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June 15, 2007

Ars longa, vita brevis (visual or otherwise)

by Robert Levine

Doug McLennan wrote:

" If a twenty year old has five CD's of their favorite rap star, they are probably going to knock themselves out to attend a live performance if the opportunity arises." I think that this largely used to be true. But I think for many people the recorded experience might now be preferable to the live one. Live pop for example almost never delivers in purely musical terms. The sound isn't mixed well, the crowd is noisy, and the acoustics are terrible. I suspect the attraction of these events has more to do with having an encounter with someone famous or plugging in to the energy of a crowd than it does an appreciation of the music.

But why does it matter? In purely musical terms, a recorded performance by artist X of concerto Y with orchestra Z is almost bound to be superior in many respects to any live performance they'll give together, but people come to see artist X etc. anyway. It's a superior experience in some ways and not in others. And it's been like that for a long time.

Doug went on to write:

Not to say that isn't important, but it's very different. Watching sports on TV is also a different experience. With replays, multiple camera angles and constant stats and analysis on the screen, one can participate in a deeper way in the pure game.

Except you can't. ... most people would identify an essential "being there" experience that generally trumps the comfort of your own living room.

Opera and baseball (and movies like "Titanic") are best experienced in their native habitats rather than at home, purely on the merits. One problem that orchestras face is the absence of a similar level of spectacle.

Okay - I realize I've just argued against my initial point. But perhaps not. I think the recorded experience - one which we increasingly have more control of (think Tivo, iPods, etc) - is increasingly different from the live experience, and speaks to entirely to different needs. No more is the recorded experience a shadow of the live version; it offers different things, speaks to different needs. Most people's encounters with artists these days comes not from a live experience, but through a screen or speaker. Even if you're a big music fan, your bulk relationship with music is through recording. Live has largely become the boutique experience.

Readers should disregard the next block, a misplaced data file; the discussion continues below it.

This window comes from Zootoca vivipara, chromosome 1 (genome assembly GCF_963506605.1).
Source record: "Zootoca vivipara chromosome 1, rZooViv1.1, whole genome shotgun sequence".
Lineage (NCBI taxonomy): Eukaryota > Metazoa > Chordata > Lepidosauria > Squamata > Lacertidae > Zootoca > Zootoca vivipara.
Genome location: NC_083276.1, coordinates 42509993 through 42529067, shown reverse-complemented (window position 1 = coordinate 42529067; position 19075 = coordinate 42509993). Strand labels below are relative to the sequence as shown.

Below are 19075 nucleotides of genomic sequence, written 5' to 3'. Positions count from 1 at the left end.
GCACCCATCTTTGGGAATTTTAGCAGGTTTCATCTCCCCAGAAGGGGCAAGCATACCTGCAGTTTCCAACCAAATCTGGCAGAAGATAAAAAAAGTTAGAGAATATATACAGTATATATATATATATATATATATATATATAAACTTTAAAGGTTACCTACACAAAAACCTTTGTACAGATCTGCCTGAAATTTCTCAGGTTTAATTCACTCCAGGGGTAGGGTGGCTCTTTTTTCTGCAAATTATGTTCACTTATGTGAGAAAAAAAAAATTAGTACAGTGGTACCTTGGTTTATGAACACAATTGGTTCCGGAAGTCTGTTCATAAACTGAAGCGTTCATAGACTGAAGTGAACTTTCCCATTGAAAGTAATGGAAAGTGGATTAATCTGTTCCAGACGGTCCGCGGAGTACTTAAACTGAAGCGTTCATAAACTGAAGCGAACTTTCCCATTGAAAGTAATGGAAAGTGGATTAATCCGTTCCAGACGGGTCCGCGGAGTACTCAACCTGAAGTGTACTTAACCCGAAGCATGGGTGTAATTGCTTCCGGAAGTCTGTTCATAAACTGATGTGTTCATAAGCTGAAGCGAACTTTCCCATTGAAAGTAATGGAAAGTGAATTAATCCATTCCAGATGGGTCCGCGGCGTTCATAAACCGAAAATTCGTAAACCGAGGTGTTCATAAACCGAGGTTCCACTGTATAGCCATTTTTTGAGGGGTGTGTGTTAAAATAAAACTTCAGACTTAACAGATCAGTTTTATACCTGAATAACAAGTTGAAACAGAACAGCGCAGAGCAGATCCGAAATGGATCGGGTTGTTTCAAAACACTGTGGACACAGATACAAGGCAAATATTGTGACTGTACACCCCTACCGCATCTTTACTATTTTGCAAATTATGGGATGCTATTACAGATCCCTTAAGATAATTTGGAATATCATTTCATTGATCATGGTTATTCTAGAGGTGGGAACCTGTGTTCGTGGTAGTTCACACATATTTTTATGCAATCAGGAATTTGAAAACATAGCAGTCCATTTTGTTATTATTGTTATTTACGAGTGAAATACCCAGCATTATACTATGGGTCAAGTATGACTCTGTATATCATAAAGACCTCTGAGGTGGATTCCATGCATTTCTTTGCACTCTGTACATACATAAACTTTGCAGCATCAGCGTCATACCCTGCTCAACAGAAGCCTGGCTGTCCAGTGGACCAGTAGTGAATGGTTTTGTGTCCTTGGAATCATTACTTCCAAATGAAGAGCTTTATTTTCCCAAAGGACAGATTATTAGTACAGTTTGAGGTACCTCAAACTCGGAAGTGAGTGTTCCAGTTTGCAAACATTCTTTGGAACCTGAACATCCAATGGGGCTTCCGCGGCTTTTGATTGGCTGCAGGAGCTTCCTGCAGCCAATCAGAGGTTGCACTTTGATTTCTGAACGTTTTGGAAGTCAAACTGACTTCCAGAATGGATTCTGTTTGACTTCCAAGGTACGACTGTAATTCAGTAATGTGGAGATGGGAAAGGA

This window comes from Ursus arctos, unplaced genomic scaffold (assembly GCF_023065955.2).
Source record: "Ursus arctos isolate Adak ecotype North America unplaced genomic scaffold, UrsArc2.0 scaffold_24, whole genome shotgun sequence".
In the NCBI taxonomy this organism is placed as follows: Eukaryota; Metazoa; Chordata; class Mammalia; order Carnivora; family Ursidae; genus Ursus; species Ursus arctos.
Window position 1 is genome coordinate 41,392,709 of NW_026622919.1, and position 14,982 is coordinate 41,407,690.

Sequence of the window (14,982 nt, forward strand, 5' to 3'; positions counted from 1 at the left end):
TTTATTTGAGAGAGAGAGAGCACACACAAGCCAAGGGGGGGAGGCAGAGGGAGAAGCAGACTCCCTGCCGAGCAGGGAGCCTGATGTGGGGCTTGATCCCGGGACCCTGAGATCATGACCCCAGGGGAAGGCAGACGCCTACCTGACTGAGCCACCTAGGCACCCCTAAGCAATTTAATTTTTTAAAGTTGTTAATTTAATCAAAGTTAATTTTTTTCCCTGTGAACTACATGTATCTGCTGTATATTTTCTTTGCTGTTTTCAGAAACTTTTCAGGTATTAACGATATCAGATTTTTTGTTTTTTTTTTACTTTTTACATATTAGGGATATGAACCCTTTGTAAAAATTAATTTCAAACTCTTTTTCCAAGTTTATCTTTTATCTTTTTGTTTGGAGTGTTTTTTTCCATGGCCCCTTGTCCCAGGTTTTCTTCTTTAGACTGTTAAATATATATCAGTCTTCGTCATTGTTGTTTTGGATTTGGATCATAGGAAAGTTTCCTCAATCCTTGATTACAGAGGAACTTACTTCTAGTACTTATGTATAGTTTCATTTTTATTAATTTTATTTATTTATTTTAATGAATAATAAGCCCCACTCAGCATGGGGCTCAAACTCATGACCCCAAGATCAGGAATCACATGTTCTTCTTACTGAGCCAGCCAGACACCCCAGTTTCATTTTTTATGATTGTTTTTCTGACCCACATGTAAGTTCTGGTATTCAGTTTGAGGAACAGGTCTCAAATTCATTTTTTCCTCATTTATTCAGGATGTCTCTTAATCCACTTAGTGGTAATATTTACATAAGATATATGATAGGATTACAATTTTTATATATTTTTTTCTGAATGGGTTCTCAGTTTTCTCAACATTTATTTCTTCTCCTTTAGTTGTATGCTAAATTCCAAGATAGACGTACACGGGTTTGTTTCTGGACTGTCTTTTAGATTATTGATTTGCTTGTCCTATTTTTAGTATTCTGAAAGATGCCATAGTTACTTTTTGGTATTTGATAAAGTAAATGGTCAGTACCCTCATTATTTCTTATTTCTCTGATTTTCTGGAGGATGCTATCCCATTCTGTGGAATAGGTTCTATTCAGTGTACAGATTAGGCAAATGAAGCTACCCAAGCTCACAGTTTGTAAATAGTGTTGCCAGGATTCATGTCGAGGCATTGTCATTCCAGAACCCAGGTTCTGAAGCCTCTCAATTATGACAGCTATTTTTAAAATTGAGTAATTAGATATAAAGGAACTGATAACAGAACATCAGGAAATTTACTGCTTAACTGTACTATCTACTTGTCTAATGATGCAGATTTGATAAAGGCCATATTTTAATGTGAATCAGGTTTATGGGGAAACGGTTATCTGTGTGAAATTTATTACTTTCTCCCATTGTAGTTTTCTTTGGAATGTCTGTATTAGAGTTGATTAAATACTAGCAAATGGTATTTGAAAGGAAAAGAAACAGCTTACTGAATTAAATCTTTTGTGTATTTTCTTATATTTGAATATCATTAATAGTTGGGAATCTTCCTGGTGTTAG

But how is that any different from the past 50 years?

I have a friend who's an audiophile. For him the sound is everything, and witnessing his fanaticism about the minute placement of expensive speakers and super special wiring sometimes makes me question what he really finds important in music.
As my wife once said, audiophiles are people who listen to the hiss.
At the other end, I know music critics who seem to be quite content listening to music in crappy MP3 files on lousy equipment. For them, the sound is not so relevant as the ideas or artistry expressed in those ideas. Sound be damned.

We live in a visual age. One of the things that has happened with computers and video in recent years is that the sophistication of our video language has moved away from the visual language that can be employed in real life on a stage...live linear story-telling is increasingly a foreign language (the theatre audience is much smaller than the TV or movie audience)

Again, how is this different from the past 50 years?

I can buy an argument that the live musical experience is about participation and being involved. But if that kind of involving experience is increasingly a foreign experience for someone who's used to using recorded music to accompany their day, how do you convince them that it's important? Their experience of music in the recorded world might not require them to have the live experience to be a music fan.

There is a school of thought (made famous by the monumental James C. Petrillo, president of the American Federation of Musicians through the 1940's and 50's) that, for a musician, making a recording is like playing for one's own funeral. I think the problem is more that, as Doug said earlier, we live in a visual age. That's the one shift above all others that TV has brought us. And orchestras aren't visual experiences.

Posted by rlevine at June 15, 2007 9:32 AM


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